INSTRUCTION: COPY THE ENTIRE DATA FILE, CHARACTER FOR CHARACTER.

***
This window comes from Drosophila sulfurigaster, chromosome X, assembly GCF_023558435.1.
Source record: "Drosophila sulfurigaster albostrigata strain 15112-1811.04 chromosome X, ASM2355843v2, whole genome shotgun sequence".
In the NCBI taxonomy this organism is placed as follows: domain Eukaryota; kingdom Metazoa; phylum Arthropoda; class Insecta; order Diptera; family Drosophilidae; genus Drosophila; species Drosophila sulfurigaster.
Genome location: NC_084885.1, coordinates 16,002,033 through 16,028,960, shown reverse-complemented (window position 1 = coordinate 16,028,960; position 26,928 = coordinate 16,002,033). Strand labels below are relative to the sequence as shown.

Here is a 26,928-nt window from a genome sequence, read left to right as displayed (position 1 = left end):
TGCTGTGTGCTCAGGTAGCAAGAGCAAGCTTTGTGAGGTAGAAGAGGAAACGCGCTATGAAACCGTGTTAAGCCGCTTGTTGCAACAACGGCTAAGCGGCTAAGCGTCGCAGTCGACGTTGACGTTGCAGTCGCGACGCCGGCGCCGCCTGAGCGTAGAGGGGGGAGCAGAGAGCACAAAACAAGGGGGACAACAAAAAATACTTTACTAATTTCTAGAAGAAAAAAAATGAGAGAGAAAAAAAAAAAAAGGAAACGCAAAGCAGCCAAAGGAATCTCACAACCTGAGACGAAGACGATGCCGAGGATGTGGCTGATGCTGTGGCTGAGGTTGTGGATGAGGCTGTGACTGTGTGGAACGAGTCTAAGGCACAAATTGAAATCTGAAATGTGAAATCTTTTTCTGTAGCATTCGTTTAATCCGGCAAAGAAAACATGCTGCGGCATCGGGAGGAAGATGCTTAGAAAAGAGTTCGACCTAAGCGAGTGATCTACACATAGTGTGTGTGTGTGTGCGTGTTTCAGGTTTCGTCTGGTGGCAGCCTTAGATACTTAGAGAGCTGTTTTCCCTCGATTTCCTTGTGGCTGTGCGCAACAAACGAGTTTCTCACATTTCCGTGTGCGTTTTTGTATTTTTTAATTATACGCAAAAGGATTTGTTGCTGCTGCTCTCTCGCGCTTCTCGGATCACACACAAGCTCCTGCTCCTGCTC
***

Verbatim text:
This window comes from Drosophila sulfurigaster, chromosome X, assembly GCF_023558435.1.
Source record: "Drosophila sulfurigaster albostrigata strain 15112-1811.04 chromosome X, ASM2355843v2, whole genome shotgun sequence".
In the NCBI taxonomy this organism is placed as follows: domain Eukaryota; kingdom Metazoa; phylum Arthropoda; class Insecta; order Diptera; family Drosophilidae; genus Drosophila; species Drosophila sulfurigaster.
Genome location: NC_084885.1, coordinates 16,002,033 through 16,028,960, shown reverse-complemented (window position 1 = coordinate 16,028,960; position 26,928 = coordinate 16,002,033). Strand labels below are relative to the sequence as shown.

Here is a 26,928-nt window from a genome sequence, read left to right as displayed (position 1 = left end):
TGCTGTGTGCTCAGGTAGCAAGAGCAAGCTTTGTGAGGTAGAAGAGGAAACGCGCTATGAAACCGTGTTAAGCCGCTTGTTGCAACAACGGCTAAGCGGCTAAGCGTCGCAGTCGACGTTGACGTTGCAGTCGCGACGCCGGCGCCGCCTGAGCGTAGAGGGGGGAGCAGAGAGCACAAAACAAGGGGGACAACAAAAAATACTTTACTAATTTCTAGAAGAAAAAAAATGAGAGAGAAAAAAAAAAAAAGGAAACGCAAAGCAGCCAAAGGAATCTCACAACCTGAGACGAAGACGATGCCGAGGATGTGGCTGATGCTGTGGCTGAGGTTGTGGATGAGGCTGTGACTGTGTGGAACGAGTCTAAGGCACAAATTGAAATCTGAAATGTGAAATCTTTTTCTGTAGCATTCGTTTAATCCGGCAAAGAAAACATGCTGCGGCATCGGGAGGAAGATGCTTAGAAAAGAGTTCGACCTAAGCGAGTGATCTACACATAGTGTGTGTGTGTGTGCGTGTTTCAGGTTTCGTCTGGTGGCAGCCTTAGATACTTAGAGAGCTGTTTTCCCTCGATTTCCTTGTGGCTGTGCGCAACAAACGAGTTTCTCACATTTCCGTGTGCGTTTTTGTATTTTTTAATTATACGCAAAAGGATTTGTTGCTGCTGCTCTCTCGCGCTTCTCGGATCACACACAAGCTCCTGCTCCTGCTC